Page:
Indoor saunas are more common, but external saunas are a good option if you don’t have the room indoors or if you want your sauna near a pool or overlooking a view. The downside: Exposure to the elements means it may need extra insulation to stay hot.

Know your options for materials. 

Cedar is the classic choice — it gives off a pleasant fragrance, resists rot, doesn’t splinter easily and doesn’t absorb excess heat (translation: You won’t burn your bum sitting down). However, you can use other softwoods, such as hemlock and spruce.

Many people choose concrete, tile or another durable substance for the sauna floor because moisture tends to collect on a wooden floor and harbour bacteria growth.

Birdseye Design

Choose your heat source. 

Essentially, saunas heat the body in two ways. A traditional wet-dry sauna uses an electric or wood-burning heat source with stones to raise the air temperature to a point between 160 and 190 degrees Fahrenheit, on average. You also can produce steam by adding water to the stones in the heating element (hence the “wet” part).

The newer infrared saunas use a radiant heat element that conveys heat directly to the body rather than the air, so you work up a sweat from within. Purists don’t consider infrared models true saunas, but these types have gained popularity in recent years. Infrared saunas are cooler (80 to 120 degrees) and can be gentler on the skin.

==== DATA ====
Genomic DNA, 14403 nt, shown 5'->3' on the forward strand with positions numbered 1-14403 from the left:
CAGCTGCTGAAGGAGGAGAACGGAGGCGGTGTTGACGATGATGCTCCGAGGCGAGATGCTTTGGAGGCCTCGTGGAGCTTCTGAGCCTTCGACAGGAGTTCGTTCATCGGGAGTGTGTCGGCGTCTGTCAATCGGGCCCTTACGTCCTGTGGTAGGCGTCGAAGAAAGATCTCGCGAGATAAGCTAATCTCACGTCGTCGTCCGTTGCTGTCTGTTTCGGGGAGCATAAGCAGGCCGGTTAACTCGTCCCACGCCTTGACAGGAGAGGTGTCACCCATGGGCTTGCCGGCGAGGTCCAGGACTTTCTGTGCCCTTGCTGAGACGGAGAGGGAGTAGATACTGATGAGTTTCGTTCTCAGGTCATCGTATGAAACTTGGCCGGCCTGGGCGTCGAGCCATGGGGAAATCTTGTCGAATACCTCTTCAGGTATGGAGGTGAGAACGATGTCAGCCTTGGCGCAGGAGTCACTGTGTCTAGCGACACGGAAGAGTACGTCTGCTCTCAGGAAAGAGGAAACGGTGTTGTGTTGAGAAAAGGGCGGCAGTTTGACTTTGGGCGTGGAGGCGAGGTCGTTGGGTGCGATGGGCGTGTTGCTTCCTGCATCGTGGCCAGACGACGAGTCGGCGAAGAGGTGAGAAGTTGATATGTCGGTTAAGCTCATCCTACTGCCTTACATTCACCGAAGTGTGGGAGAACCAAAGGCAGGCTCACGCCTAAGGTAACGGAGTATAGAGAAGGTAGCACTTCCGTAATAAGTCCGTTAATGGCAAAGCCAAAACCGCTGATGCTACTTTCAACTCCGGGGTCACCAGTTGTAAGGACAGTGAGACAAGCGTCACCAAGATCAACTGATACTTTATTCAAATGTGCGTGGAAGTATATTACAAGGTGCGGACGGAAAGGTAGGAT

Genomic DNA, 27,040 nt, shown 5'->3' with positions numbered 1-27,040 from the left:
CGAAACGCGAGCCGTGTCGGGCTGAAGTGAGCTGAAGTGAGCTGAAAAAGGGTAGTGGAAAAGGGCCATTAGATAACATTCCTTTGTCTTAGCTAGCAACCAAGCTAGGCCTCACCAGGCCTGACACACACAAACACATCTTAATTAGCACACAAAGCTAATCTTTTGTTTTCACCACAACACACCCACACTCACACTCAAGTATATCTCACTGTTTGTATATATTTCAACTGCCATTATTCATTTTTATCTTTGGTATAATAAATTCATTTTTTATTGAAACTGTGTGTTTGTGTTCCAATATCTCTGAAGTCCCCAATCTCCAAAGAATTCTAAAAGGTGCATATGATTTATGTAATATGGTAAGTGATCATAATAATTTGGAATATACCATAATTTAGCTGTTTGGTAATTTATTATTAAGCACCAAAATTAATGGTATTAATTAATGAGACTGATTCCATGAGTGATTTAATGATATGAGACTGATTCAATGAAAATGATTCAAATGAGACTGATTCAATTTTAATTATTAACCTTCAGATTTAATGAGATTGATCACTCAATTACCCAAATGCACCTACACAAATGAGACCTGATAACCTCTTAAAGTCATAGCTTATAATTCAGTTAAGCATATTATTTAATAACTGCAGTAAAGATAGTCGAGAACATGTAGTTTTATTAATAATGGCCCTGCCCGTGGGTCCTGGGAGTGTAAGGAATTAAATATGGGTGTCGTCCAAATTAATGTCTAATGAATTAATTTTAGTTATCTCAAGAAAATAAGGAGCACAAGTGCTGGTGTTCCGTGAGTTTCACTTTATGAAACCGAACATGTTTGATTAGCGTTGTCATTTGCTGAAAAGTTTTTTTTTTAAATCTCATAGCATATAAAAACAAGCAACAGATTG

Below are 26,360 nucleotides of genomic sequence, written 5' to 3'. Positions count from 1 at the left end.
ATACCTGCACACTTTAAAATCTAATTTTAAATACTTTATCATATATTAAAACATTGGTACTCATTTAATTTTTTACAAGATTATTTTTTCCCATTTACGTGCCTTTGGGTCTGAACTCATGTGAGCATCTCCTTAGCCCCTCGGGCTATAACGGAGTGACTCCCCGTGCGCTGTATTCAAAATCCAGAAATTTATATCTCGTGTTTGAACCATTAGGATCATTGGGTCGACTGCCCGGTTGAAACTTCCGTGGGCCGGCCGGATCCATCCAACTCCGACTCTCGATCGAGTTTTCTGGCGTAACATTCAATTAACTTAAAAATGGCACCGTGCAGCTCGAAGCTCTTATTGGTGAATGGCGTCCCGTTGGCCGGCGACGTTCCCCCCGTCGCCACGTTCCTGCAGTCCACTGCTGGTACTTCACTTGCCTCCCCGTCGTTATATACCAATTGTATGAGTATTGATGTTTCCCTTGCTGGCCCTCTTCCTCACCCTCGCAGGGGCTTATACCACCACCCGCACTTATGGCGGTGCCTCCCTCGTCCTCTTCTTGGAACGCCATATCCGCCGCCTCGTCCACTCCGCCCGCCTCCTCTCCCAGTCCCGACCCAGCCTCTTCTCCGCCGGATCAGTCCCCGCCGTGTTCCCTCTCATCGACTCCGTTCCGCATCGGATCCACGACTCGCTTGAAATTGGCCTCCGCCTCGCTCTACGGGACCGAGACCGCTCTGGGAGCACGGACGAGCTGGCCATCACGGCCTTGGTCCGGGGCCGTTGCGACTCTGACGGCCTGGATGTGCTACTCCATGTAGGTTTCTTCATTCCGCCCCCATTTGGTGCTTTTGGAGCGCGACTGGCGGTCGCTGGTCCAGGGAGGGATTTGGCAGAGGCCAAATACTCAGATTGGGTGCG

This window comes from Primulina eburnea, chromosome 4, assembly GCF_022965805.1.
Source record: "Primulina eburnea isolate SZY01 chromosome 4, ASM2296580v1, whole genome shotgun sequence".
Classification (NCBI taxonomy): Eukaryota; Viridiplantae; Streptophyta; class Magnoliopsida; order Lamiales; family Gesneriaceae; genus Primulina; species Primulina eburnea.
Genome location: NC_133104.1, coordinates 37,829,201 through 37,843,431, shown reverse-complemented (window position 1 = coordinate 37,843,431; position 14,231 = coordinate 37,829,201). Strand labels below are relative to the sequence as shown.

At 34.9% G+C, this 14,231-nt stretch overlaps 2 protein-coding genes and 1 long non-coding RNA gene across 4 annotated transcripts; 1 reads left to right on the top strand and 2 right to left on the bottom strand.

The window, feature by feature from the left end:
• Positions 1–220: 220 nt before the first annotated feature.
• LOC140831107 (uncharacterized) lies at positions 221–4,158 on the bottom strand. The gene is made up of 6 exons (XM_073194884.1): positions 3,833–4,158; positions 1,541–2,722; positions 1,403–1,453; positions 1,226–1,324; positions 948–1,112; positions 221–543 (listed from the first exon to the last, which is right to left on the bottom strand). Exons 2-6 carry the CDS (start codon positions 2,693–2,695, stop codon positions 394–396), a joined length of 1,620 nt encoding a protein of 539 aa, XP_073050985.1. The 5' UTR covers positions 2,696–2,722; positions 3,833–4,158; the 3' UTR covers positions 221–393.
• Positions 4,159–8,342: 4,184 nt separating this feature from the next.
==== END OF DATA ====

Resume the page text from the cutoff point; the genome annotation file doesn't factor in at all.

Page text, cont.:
Determine the size you need. 

Think about how you plan to use it. Will it be party central or a solo retreat? Choose a style that has space for the number of people you need to accommodate so that you’re not spending the money and energy to heat unused space. You’ll also want to avoid making the ceiling so high that heat rises above the level at which occupants sit — 7 feet is usually regarded as the maximum.

Indoor Sauna Placement Tips

Purchasing a sauna entails a lot of decision making, and we’re here to help.  So you’re thinking about buying an indoor sauna?  Here are some tips to keep in mind. Bridgeport sauna with model almost heaven saunas

Getting it inside. 

All of our saunas come as part of a kit that you assemble once it arrives at your home. That makes it easy to get it inside the room in which you wish to assemble and place it. The largest section will be 3’x6′, and if you have any doubts about whether that will fit through a door or around a tight corner, take a piece of cardboard that’s 6 feet long and 3 feet wide and see if you can maneuver without bending it. If so, you should be good to go.

Surface selection. 

Recommended surfaces upon which to place your sauna include concrete, tile, and laminate. We do not recommend putting your sauna in carpeted areas.